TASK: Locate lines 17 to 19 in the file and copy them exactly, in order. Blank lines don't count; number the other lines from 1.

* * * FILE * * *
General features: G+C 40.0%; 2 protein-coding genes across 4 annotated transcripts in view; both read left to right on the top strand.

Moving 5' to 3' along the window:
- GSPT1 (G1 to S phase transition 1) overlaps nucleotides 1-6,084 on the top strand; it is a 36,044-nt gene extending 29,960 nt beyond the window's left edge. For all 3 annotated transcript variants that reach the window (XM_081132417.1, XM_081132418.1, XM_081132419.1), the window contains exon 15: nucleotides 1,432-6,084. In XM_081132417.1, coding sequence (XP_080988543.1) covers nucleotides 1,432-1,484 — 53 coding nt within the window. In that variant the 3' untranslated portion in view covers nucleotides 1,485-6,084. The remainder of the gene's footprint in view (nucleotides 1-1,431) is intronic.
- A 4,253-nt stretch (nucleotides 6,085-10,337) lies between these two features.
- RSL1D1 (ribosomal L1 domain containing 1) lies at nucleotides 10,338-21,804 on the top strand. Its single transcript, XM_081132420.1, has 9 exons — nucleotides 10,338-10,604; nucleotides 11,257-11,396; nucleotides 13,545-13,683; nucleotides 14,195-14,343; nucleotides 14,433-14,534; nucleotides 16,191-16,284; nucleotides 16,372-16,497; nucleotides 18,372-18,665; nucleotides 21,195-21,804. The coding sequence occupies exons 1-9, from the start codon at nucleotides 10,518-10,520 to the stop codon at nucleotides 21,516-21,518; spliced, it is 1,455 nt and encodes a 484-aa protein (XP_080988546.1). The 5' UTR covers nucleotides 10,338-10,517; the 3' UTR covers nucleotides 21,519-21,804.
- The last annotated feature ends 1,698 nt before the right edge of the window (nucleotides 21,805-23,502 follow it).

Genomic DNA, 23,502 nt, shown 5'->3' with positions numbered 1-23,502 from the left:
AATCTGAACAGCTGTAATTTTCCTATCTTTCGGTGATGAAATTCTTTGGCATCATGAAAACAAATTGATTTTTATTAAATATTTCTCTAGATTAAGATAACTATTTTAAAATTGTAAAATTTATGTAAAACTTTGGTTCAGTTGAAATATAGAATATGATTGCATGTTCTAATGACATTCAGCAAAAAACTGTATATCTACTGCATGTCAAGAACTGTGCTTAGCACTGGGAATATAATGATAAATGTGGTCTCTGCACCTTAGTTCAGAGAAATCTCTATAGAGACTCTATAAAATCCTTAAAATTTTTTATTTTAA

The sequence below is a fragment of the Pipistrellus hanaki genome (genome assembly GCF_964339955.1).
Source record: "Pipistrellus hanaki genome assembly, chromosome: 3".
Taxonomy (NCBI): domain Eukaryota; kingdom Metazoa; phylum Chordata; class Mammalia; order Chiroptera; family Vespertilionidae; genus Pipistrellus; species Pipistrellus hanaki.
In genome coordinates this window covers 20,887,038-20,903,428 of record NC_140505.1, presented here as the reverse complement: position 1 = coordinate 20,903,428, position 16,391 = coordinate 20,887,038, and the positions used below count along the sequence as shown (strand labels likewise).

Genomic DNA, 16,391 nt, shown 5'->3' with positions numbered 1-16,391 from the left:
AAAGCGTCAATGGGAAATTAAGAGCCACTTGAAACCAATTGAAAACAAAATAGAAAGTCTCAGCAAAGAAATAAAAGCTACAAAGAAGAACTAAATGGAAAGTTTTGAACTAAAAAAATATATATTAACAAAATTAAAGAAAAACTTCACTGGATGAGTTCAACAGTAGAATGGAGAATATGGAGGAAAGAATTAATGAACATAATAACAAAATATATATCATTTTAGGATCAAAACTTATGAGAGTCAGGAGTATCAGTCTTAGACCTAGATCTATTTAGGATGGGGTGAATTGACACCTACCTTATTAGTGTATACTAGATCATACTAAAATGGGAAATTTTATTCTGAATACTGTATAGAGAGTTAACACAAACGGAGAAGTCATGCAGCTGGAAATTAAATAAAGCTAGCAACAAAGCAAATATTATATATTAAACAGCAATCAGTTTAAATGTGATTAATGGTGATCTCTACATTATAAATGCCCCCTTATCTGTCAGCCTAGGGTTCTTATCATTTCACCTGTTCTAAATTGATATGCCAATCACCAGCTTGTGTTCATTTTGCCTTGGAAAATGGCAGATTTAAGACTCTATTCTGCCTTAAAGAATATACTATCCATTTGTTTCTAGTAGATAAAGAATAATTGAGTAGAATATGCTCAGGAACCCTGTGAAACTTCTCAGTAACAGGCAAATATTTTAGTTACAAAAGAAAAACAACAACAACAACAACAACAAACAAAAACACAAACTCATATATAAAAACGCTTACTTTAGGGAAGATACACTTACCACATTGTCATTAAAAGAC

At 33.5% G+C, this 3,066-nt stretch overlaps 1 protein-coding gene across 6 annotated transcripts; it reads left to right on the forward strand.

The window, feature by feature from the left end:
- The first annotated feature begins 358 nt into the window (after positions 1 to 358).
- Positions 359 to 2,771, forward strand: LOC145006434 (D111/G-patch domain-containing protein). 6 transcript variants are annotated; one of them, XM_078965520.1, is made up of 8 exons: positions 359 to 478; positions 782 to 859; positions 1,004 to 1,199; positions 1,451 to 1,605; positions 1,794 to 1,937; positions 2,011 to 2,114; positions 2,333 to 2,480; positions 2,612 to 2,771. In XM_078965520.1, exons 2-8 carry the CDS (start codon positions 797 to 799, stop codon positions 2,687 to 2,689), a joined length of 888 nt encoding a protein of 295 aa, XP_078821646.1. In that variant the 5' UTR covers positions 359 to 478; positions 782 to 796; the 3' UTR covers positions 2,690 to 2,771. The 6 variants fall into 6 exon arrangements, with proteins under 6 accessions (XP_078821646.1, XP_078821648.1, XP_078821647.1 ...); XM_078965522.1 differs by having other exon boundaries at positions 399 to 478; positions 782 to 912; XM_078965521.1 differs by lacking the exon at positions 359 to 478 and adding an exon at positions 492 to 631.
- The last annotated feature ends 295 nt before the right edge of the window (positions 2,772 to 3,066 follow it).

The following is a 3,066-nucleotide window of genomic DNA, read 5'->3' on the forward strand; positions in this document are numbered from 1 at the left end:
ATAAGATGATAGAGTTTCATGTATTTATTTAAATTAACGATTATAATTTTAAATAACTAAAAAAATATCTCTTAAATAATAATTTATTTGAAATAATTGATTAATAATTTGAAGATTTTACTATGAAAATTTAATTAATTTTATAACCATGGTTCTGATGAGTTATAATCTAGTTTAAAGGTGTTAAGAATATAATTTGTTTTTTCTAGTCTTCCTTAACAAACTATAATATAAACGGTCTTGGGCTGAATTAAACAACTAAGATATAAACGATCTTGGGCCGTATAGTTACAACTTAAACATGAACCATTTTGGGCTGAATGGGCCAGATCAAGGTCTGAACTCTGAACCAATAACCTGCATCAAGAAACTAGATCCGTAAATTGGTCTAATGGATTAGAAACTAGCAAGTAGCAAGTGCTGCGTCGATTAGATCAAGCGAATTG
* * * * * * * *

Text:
- The first annotated feature begins 358 nt into the window (after positions 1 to 358).
- Positions 359 to 2,771, forward strand: LOC145006434 (D111/G-patch domain-containing protein). 6 transcript variants are annotated; one of them, XM_078965520.1, is made up of 8 exons: positions 359 to 478; positions 782 to 859; positions 1,004 to 1,199; positions 1,451 to 1,605; positions 1,794 to 1,937; positions 2,011 to 2,114; positions 2,333 to 2,480; positions 2,612 to 2,771. In XM_078965520.1, exons 2-8 carry the CDS (start codon positions 797 to 799, stop codon positions 2,687 to 2,689), a joined length of 888 nt encoding a protein of 295 aa, XP_078821646.1. In that variant the 5' UTR covers positions 359 to 478; positions 782 to 796; the 3' UTR covers positions 2,690 to 2,771. The 6 variants fall into 6 exon arrangements, with proteins under 6 accessions (XP_078821646.1, XP_078821648.1, XP_078821647.1 ...); XM_078965522.1 differs by having other exon boundaries at positions 399 to 478; positions 782 to 912; XM_078965521.1 differs by lacking the exon at positions 359 to 478 and adding an exon at positions 492 to 631.
- The last annotated feature ends 295 nt before the right edge of the window (positions 2,772 to 3,066 follow it).